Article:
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Children in Nature

Most of us have childhood memories of summer evenings at our grandparents’ farm, riding our bikes through the woods at the end of our block, or discovering a “new” species of butterfly along our neighborhood creek. For the most part, our connection to nature and love of God’s creation stems from such explorations and adventures. However, in our increasingly scheduled and urbanized way of life, our children are exposed to fewer and fewer opportunities to experience nature on their terms. Moreover, there are many children in our communities that do not have the opportunity to easily and safely access open spaces and natural areas. 

The current generation of children spends much less time outdoors (and much more time in front of an electronic screen) than in the past. At the same time diseases such as diabetes and obesity are reaching epidemic levels, air pollution from auto travel continues to plague our neighborhoods, and our children’s knowledge of how food grows is decreasing.

In his book, Last Child in the Woods, Richard Louv brings new attention to this issue and coins the term, nature-deficit disorder, which describes how and why children have become increasingly alienated from nature. He cites a growing body of research that has linked the lack of nature to obesity and developmental and mental disorders like attention-deficit disorders and depression. Play in natural environments can have positive benefits for our children, while the lack of a tradition of outdoor play and exploration can result in considerable harm to them as well. The rate of obese children in Texas doubled in the past 20 years and continues to rise. If current trends continue, the annual cost of addressing weight-related health issues will exceed $15.6 billion in 2010 and $39 billion by 2040, according to the Texas Interagency Obesity Council. Getting kids re-connected with nature should be a priority in Texas where over 40 percent of out 4th graders are overweight or obese. Studies have shown how early and continual exposure to nature has emerged as promising way to reverse childhood maladies, and promote a robust intellectual, spiritual, and physical adulthood.

• Children are 6 times more likely to play a video game than ride a bike.
• Only 1 in 5 children walk or ride a bike to school, yet 71% of adults reported they walked or rode a bike to school.
• In Texas, as we becoming increasingly urban, we are seeing a decline in the percentage of the population hunting, camping, fishing, and spending time outdoors.
• Childhood obesity rate in 1960 was 4%; today, the national average is over 18% (JAMA; CDC).
• Our children may be the first generation at risk of having a shorter lifespan than their parents (Ludwig DS (2007). New England Journal of Medicine, 357(23): 2325-27).
• Fifty percent of youth are not physically active enough for the development of healthy cardiorespiratory systems (Hunter, Bamman, & Hester, 2000; Ross & Gilbert, 1985 USDHHS; Sothern et al., 1999).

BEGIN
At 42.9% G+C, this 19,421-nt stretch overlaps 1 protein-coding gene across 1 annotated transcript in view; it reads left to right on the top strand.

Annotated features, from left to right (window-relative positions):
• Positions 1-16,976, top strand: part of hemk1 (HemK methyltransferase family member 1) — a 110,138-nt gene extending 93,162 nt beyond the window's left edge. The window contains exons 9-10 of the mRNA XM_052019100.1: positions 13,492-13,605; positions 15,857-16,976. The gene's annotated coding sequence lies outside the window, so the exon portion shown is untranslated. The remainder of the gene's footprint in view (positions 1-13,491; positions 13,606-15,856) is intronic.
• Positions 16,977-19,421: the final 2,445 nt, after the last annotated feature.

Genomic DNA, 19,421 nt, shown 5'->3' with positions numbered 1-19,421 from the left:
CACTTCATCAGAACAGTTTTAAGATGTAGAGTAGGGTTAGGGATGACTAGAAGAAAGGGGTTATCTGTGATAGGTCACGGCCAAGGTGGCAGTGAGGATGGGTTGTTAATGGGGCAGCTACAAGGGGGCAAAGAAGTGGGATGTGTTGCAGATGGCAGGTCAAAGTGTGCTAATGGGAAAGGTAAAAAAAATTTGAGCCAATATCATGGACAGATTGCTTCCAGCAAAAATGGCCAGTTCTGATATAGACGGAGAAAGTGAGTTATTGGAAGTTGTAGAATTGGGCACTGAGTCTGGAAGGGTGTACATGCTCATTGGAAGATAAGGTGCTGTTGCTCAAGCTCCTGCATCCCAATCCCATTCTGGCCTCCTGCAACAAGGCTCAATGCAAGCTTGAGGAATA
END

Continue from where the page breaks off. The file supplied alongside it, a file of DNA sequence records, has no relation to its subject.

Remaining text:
• Chronic conditions such as childhood obesity, asthma, and attention-deficit disorder have all increased over the past few decades. (Perrin JM, Bloom SR & Gortmaker SL (2007). JAMA, 297(24): 2755-59.).

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Texas Children in Nature Network

The Texas Children in Nature Coalition is a group of organizations and individuals that have come together to reconnect children and families with nature.

Texas children are increasingly disconnected from nature and play outdoors. We believe there are key and essential benefits to children's health, development and well-being through outdoor play, experiencing and discovering nature first-hand. We are committed to working together to help stop this alarming trend. We will encourage and provide opportunities for children to develop to their full potential by reconnecting children and families with the wonders of playing and learning in nature.

You can become part of the growing Texas Children in Nature community by joining the Texas Children in Nature Network facebook group.

Green Ribbon Schools and Communities


Healthy and growing. Holistic. Purposeful. A Green Ribbon School takes a comprehensive approach to help students reach their potential. Green Ribbon Schools promote healthy living for students, parents and staff. Green Ribbon Schools connect to nature. Green Ribbon Schools take steps to create an environmentally-friendly campus, encourage physical activity and cooperative outdoor play, foster healthy habits and use nature as a learning tool. Green Ribbon Schools create their own vision and plan and improve over time. Students are healthier, happier and smarter.

Texas Impact is a supporter of the new Green Ribbon Schools program that recognizes schools of all types for their commitments to environmental stewardship, healthy lifestyles and care for creation.  If your congregation supports  a school, or regular educational activities--Green Ribbon Schools may be a program for you. Or, you may have parternships with nearby public or community schools that would be likely candidates.

Soon, Texas Impact and other partners will work to launch the Green Ribbon Communities program so any organization within your community can be recognized for taking actions to create a healthier and more sustainable world.

Follow this link to find out more about how you can help lead your educational partners along the path to becoming a Green Ribbon School.